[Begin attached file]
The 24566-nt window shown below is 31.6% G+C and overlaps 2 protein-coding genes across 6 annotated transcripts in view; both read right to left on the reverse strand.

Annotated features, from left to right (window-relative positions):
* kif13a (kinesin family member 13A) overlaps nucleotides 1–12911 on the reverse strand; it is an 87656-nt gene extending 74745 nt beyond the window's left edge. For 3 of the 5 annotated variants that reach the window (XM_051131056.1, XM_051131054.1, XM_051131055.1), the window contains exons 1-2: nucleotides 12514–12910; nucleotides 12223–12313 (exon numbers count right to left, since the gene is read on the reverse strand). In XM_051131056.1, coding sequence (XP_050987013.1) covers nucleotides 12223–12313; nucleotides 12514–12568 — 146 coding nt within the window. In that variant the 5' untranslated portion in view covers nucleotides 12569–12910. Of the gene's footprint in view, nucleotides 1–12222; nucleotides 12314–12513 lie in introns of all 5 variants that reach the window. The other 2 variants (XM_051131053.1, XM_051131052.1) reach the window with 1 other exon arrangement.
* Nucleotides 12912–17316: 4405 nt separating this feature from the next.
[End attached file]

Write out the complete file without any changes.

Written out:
The 24566-nt window shown below is 31.6% G+C and overlaps 2 protein-coding genes across 6 annotated transcripts in view; both read right to left on the reverse strand.

Annotated features, from left to right (window-relative positions):
* kif13a (kinesin family member 13A) overlaps nucleotides 1–12911 on the reverse strand; it is an 87656-nt gene extending 74745 nt beyond the window's left edge. For 3 of the 5 annotated variants that reach the window (XM_051131056.1, XM_051131054.1, XM_051131055.1), the window contains exons 1-2: nucleotides 12514–12910; nucleotides 12223–12313 (exon numbers count right to left, since the gene is read on the reverse strand). In XM_051131056.1, coding sequence (XP_050987013.1) covers nucleotides 12223–12313; nucleotides 12514–12568 — 146 coding nt within the window. In that variant the 5' untranslated portion in view covers nucleotides 12569–12910. Of the gene's footprint in view, nucleotides 1–12222; nucleotides 12314–12513 lie in introns of all 5 variants that reach the window. The other 2 variants (XM_051131053.1, XM_051131052.1) reach the window with 1 other exon arrangement.
* Nucleotides 12912–17316: 4405 nt separating this feature from the next.